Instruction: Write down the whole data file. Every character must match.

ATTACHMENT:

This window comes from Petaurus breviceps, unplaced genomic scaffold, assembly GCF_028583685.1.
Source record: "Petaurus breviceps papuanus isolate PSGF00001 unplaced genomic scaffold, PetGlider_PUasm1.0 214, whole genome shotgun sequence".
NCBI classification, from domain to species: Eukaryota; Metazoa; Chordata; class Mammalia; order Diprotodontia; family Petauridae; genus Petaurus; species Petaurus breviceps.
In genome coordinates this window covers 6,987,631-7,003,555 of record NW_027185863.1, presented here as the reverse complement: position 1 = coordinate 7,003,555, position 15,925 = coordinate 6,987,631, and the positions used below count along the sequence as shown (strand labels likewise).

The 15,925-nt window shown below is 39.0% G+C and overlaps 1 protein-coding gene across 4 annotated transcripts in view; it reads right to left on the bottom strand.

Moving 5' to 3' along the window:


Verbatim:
This window comes from Petaurus breviceps, unplaced genomic scaffold, assembly GCF_028583685.1.
Source record: "Petaurus breviceps papuanus isolate PSGF00001 unplaced genomic scaffold, PetGlider_PUasm1.0 214, whole genome shotgun sequence".
NCBI classification, from domain to species: Eukaryota; Metazoa; Chordata; class Mammalia; order Diprotodontia; family Petauridae; genus Petaurus; species Petaurus breviceps.
In genome coordinates this window covers 6,987,631-7,003,555 of record NW_027185863.1, presented here as the reverse complement: position 1 = coordinate 7,003,555, position 15,925 = coordinate 6,987,631, and the positions used below count along the sequence as shown (strand labels likewise).

The 15,925-nt window shown below is 39.0% G+C and overlaps 1 protein-coding gene across 4 annotated transcripts in view; it reads right to left on the bottom strand.

Moving 5' to 3' along the window: